Fast Thinking or Slow Thinking
Are you someone who thinks fast, or do you think slow and are still considered a smart person? One is no more important than another and both are necessary.
With the Tortoise and the Hare thinking, of course you have two different types of decision making. Which one are you? For some leaders, the answer is both as it depends on the situations. Thinking quickly and thinking slowly are two ways of making decisions that you can take advantage of depending on your situation.
Who’s the hero in most organizations? The person noted for quick thinking and the ability to “think on their feet?” Or the one who takes time to consider the options and weigh the alternatives, even if the answer appears clear?
Leading in an ever-accelerating digital age is more difficult than ever before. How can anyone lead when no one knows what will happen next? What does being a “fast thinker” or “slow thinker” say about your ability as a leader?
With “pivoting” here, and “re-inventing” there, ideas need to happen quicker as the world is changing very rapidly, even though you may not see it at first. As more and more leaders see the future with newer ideas beyond right now with the world changing faster and faster, quicker thinking to generate and create the next ideas is starting to be expected.
“Being a leader requires thinking beyond today and thinking beyond yourself.” ~ Jane Moyer
What is “Fast Thinking?”
“To think is easy. To act is hard. But the hardest thing in the world is to act in accordance with your thinking.” ~ Johann Wolfgang von Goethe
How many times have you been in situations where someone has the answer to a question almost as soon as the question is asked? This is a Fast Thinker. Are they smart thinkers as well?
Thinking fast or fast thinking enables decision making to take place instantly and/or automatically and operates from the here and now. Fast Thinking is Associative Thinking. Fast thinking is deliberate and effortless. It seems that the more important the executive decision is, the slower the thinking occurs. Fast thinking can dominate your day-to-day life and works well most of the time.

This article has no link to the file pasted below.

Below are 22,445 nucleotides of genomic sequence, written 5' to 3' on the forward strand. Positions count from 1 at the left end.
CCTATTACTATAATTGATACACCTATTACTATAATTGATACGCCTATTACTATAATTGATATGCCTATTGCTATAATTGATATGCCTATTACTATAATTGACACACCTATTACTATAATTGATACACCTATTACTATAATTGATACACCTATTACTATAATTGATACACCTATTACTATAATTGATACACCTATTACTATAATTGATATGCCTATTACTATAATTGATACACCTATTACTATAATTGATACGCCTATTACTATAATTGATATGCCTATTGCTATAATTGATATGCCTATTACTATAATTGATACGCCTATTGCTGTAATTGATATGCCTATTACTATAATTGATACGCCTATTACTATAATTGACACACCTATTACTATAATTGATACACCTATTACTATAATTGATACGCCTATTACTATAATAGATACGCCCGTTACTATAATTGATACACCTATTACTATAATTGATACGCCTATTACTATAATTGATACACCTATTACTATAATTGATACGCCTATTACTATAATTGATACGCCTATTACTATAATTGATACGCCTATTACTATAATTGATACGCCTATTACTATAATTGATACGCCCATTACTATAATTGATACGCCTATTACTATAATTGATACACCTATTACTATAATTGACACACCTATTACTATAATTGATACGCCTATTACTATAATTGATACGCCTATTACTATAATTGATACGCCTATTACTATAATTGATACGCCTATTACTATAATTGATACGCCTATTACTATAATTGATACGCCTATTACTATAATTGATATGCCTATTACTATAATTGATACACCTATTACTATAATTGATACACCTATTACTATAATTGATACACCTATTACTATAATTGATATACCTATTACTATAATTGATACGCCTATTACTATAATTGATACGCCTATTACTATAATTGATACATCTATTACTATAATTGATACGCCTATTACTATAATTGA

·  You finish your work quicker than most of your colleagues.
·  You read books lightning-fast and are ready for the next one.
·  You were always the first one to finish an exam in school.
·  Fast thinkers are usually more self-confident individuals who use their creativity to accomplish tasks.
·  Being quick on your feet allows you to use skills that are vital to your success, such as resolving issues, solving problems, setting goals, developing an action plan, and keeping your focus on tasks.
·  Developing faster thinking can help you stay mentally sharp as you age.
·  Fast thinking has a much greater capacity for taking in information.
·  Fast-thinking can undermine our ability to cope effectively with crisis.
Some psychologists believe that those who use quick thinking also have a higher intelligence. It doesn’t mean it’s true, but many times thinking quicker has a more desirable outcome.
Slow Thinking Leadership Is Also Needed in Uncertain Times
“You have to be fast on your feet and adaptive or else a strategy is useless.” ~ Charles de Gaulle
Strong leadership is essential in uncertain times as you need to be calm and rational to decide what actions to take to reach your end-goal.
Depending on the situation, you need to slow your thinking and be aware of what is needed in the time of uncertainty. You can’t just think up an idea and then start working on it unless you know the market is ready for your idea. If the marketplace needs specific ideas, then maybe your fast thinking works very well for you. On the other hand, if there is too much of one idea, another one like it may not be needed. Slowing your thinking to visualize other possibilities and what you can do just may be in your best interest. It may also help you plan further into the future.
Slow thinking for example is more deliberate, as it kicks in when you focus, pay attention, control your behavior, formulate an argument, and solve problems. Slow thinking is wise thinking.
Slow thinking often begins with unlearning. Looking at the world in a different way — taking in new perspectives.
“Slow thinking is when you allocate attention to the effortful mental activities that demand it, including complex computations.” ~ Amanda Penn
Getting People to Actively “THINK” is the Point
“Success in management requires learning as fast as the world is changing.” ~ Warren Bennis
As the world is changing, so are ideas into the next new normal and beyond into the future. Everyone must think better and more quickly than ever before. Slow thinking helps you see things clearly. It does take time. When you are thinking fast all the time, you're vulnerable to incorrect feedback and suboptimal decision-making – which can lead to stress, unhappiness, and burnout even as your company thrives.
When a person effectively balances both slow and fast thinking, productivity rises sharply.
“Slow thinking has the feeling of something you do. It’s deliberate.” ~ Daniel Kahneman
High-performing innovative teams need both: the fast-thinking leaders to act on and execute the ideas and the slower-thinking leaders to carefully consider what actions to take. Which are you? Is it time to consider being both?
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